Low testosterone levels prior to radical prostatectomy (RP) for prostate cancer (PCa) are associated with worse oncologic outcomes, new findings suggest.

In a study of 177 men who had their preoperative testosterone levels measured and underwent RP, a team led by R. Jeffrey Karnes, MD, of Mayo Clinic in Rochester, Minn., found that patients with a low preoperative testosterone level (below 300 ng/dL) had a significantly higher risk of positive surgical margins and seminal vesicle invasion compared with men who had normal testosterone levels before surgery

Low testosterone was associated with a slightly, but not significantly, higher rate of biochemical failure, the investigators reported in the Journal of Men’s Health (2014;10:129-133).

Patients had a median preoperative testosterone level of 423 ng/dL  and a median age of 65 years. Of the 177 patients, 40 had low and 137 had normal testosterone. The study had a median follow-up of about 15 years, making it the longest follow-up to date correlating preoperative testosterone levels with biochemical failure in men undergoing RP, the researchers noted.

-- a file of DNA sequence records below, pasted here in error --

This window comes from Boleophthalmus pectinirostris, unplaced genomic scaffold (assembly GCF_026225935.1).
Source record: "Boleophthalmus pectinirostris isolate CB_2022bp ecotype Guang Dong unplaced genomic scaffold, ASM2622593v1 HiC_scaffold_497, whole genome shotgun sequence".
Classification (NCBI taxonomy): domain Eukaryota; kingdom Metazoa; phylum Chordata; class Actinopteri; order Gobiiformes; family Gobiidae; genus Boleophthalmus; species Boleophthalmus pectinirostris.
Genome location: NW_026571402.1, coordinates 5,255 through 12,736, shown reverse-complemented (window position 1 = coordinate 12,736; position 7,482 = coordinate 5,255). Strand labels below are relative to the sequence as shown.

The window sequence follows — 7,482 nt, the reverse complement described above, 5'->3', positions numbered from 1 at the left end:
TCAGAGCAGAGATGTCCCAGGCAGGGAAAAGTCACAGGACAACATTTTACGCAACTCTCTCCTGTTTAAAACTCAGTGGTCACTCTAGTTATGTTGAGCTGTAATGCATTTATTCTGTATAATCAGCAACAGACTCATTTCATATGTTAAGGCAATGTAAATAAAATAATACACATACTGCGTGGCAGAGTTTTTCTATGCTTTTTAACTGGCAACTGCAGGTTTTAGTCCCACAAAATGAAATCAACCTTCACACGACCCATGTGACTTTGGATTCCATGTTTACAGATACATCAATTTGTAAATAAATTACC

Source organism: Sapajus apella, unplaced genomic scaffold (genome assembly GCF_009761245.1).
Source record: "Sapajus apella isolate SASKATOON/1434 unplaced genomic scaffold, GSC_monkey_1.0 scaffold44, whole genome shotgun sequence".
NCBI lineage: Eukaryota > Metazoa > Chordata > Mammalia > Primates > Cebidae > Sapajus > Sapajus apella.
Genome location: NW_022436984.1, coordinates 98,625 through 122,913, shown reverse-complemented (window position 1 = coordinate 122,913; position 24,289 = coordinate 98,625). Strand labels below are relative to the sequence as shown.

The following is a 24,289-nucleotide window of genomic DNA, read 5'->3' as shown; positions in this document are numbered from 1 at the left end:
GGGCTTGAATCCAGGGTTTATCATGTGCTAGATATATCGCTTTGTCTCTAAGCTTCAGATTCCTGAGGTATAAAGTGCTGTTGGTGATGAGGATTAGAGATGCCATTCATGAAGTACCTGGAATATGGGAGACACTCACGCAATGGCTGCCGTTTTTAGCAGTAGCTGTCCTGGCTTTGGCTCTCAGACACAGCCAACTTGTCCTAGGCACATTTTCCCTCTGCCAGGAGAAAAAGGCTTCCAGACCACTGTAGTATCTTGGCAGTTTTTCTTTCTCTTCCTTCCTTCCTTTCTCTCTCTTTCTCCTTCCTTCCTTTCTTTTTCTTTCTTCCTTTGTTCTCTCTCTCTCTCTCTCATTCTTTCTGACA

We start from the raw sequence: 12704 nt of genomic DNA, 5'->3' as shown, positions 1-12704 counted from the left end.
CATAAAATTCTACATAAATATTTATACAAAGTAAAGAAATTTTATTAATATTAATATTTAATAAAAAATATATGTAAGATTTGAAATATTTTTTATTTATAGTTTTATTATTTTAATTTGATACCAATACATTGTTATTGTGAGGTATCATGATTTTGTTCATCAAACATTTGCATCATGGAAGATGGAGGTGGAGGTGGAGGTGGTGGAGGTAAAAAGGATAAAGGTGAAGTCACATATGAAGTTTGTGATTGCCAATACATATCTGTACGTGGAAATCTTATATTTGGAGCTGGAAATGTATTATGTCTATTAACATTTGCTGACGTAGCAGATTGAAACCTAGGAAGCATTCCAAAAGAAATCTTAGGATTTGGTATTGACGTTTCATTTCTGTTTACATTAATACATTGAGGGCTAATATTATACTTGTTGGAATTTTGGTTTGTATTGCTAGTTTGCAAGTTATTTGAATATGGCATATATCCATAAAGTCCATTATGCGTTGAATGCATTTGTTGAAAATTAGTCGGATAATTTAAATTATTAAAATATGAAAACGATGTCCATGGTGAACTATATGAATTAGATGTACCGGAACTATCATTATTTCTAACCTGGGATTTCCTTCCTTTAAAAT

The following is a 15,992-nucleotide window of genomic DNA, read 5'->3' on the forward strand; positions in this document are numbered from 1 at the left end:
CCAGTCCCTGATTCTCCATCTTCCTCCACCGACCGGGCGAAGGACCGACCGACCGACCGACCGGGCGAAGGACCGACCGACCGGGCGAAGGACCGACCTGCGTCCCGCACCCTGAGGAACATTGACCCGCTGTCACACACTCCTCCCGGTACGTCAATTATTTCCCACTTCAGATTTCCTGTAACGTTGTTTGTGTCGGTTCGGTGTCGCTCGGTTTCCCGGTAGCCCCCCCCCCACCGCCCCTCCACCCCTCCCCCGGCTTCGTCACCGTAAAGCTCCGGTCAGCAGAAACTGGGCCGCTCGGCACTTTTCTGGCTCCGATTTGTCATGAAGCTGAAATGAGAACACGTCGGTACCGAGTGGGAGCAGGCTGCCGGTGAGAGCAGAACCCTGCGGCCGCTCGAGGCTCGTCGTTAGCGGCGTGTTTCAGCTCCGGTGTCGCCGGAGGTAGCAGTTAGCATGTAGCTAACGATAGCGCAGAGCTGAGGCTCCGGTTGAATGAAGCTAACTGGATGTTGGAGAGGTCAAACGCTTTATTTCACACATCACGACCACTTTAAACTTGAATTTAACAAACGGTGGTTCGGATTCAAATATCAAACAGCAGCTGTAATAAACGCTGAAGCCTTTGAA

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Positive surgical margins and seminal vesicle invasion were found in 47.5% and 22.5%, respectively, of the low testosterone group compared with 29.9% and 8%, respectively, of the normal testosterone group.

“The data add to the accumulating evidence that low testosterone levels could potentially be an adverse factor in prostate cancer patients,” Dr. Karnes’ group concluded.